Gary Bettman not pleased with conspiracy talk

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Dave Lozo of
NHL.com has a lengthy interview
with NHL Commissioner Gary Bettman
up, in which he speaks on ‘conspiracies’ that have invaded the talk
around hockey and about a possible Winter Classic in Los Angeles.

“It was determined it was kicked in,” Bettman said of the
ruling. When asked about the seven-minute review, he added, “When they
do video replay, they want to make sure they get it right. It should
take as long as it takes them to get it right. I’d rather that than say
you’ve got a minute and 30 seconds and get it wrong.

“Let’s get
something straight — I have complete confidence in the integrity and
professionalism and judgment of my hockey operations department. Period.

“I
think this whole tact of innuendo and insinuation is both insulting and
pure fantasy.”

Bettman praises the Kings franchise
and ownership, which I’m certain will only add to the notion that the
NHL wants the Kings to succeed, but he’s not pulling these complements
out of nowhere. The Kings are a hockey team that is working in Los
Angeles, they’ll have the draft there next summer and it’s a testament
to how with good ownership, leadership and a winning product the sport
can work anywhere.

While he’s certainly gushing in his praise of
the Kings, he wasn’t so keen on the prospect of a Winter Classic being
held in LA.

Could you put out a sheet of ice and make
ice? The answer’s probably yes
— but would it be satisfactory for a competitive game, one that counts
in the standings? I mean, we take two teams and put them outdoors  but
the points in that game matter. And when you look at the way our regular
season ended, we have to make sure all of our games are played under as
close to ideal conditions as possible.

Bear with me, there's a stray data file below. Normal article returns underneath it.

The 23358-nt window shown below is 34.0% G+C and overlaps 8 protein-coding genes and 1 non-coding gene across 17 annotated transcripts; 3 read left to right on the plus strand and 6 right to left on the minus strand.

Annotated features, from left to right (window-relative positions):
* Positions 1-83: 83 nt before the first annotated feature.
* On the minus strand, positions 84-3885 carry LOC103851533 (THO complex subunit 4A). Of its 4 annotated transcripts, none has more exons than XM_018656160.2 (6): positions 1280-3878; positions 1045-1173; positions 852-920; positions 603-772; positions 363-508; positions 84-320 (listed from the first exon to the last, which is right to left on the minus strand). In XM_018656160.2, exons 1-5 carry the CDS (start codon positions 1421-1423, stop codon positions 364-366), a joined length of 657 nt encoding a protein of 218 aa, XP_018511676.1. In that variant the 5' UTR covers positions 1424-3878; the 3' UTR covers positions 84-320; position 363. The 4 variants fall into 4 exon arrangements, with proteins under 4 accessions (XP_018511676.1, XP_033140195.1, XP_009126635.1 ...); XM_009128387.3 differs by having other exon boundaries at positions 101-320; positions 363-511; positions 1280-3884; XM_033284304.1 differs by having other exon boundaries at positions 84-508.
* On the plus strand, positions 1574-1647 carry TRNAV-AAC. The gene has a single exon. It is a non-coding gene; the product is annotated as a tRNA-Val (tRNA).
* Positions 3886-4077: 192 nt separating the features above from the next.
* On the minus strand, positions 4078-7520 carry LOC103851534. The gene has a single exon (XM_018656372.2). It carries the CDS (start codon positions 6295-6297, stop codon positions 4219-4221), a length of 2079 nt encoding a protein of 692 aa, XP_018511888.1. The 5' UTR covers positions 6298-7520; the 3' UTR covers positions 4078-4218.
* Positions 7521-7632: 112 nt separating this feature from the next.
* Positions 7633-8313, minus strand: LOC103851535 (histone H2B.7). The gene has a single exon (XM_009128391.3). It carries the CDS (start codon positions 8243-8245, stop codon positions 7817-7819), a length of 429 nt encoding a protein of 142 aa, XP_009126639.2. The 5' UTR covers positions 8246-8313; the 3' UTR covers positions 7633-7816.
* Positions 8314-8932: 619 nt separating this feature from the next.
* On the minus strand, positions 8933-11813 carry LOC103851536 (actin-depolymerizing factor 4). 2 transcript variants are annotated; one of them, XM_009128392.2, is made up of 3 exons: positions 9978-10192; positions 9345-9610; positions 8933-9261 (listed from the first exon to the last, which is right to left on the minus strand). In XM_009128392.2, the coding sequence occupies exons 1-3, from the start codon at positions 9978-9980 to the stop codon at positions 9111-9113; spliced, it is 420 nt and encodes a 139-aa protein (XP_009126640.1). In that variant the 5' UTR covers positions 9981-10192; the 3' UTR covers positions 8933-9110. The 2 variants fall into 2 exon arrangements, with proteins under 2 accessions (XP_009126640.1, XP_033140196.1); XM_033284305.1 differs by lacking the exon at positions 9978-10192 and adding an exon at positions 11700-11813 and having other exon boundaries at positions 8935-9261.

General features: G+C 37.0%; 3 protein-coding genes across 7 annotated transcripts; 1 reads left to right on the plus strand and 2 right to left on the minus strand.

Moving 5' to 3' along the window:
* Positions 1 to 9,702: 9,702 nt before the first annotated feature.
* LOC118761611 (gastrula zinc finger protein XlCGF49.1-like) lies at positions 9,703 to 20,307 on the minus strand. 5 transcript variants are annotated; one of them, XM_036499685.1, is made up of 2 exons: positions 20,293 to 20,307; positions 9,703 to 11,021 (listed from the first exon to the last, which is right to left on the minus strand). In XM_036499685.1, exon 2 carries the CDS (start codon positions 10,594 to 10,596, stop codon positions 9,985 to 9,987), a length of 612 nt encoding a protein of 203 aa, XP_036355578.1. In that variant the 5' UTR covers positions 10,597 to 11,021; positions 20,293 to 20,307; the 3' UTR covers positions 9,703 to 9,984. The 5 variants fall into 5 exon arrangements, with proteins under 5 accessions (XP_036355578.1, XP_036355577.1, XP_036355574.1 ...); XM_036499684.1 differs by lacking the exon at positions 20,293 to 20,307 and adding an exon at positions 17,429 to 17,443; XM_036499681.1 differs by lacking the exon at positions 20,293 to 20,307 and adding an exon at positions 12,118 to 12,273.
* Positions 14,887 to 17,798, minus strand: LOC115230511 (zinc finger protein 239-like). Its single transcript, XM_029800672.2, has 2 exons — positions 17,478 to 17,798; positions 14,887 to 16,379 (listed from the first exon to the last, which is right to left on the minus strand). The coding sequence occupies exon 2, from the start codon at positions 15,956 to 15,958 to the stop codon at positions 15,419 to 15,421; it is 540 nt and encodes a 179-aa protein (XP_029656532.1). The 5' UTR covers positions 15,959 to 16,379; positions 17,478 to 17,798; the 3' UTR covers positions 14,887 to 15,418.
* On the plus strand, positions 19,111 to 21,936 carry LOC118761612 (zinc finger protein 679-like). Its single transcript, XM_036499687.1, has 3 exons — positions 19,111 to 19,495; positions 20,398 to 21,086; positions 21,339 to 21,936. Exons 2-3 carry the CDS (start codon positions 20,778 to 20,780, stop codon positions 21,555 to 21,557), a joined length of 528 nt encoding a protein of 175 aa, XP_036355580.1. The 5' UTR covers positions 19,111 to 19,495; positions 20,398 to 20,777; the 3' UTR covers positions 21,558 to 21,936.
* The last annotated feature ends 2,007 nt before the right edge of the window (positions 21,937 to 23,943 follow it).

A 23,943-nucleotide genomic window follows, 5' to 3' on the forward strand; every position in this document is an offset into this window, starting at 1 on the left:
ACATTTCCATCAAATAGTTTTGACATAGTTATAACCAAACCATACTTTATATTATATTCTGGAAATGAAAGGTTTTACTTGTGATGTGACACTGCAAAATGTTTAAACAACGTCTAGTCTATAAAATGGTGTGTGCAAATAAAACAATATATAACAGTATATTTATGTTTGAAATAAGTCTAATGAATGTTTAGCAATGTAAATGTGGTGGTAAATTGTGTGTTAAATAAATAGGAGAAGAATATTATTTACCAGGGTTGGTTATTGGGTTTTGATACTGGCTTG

It’s a
legitimate question and no matter how much air conditioning the outdoor
rink may have underneath, the sun and the warm air are likely to play
hell with the ice surface. Still, how great would it be to see the Kings
take on an East coast team with a backdrop of the Pacific ocean, palm
trees and thong-clad ladies on roller blades? Doesn’t exactly scream 
‘traditional pond hockey’ to me, but neither did singing Sweet
Caroline
at Fenway. So anything is possible.

What is wrong with the Sharks?

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Not that long ago, the San Jose Sharks appeared well on their way to winning the Pacific Division title.

On March 14, they had a seven-point lead on both Anaheim and Calgary. Gone is that advantage. Not only have the Ducks surged back into the fight for the division, but the Sharks have lost five in a row and are having a terrible time of late creating any offense.

Their struggles hit a new low Friday with a 6-1 loss to the Dallas Stars, a team with its own flaws and nowhere close to a playoff position.

At one point midway through the second period, the Sharks trailed the Stars by four goals and had only six lousy shots on goal. During this skid, San Jose has scored only five goals.

Earlier this week, members of the Sharks said they weren’t terribly worried about this losing streak. The losses, they had said, were in close games, which is true: San Jose lost three consecutive one-goal games.

“When I look at the losing streak, we dominated some of those games for long periods and found ways to lose. You never like to lose, but I’m not that concerned,” Sharks coach Pete DeBoer told CSN Bay Area. “We’ve got to obviously end it. We’ve got to get healthy. I don’t see a bunch of symptoms of a team that can’t get this fixed pretty quickly.”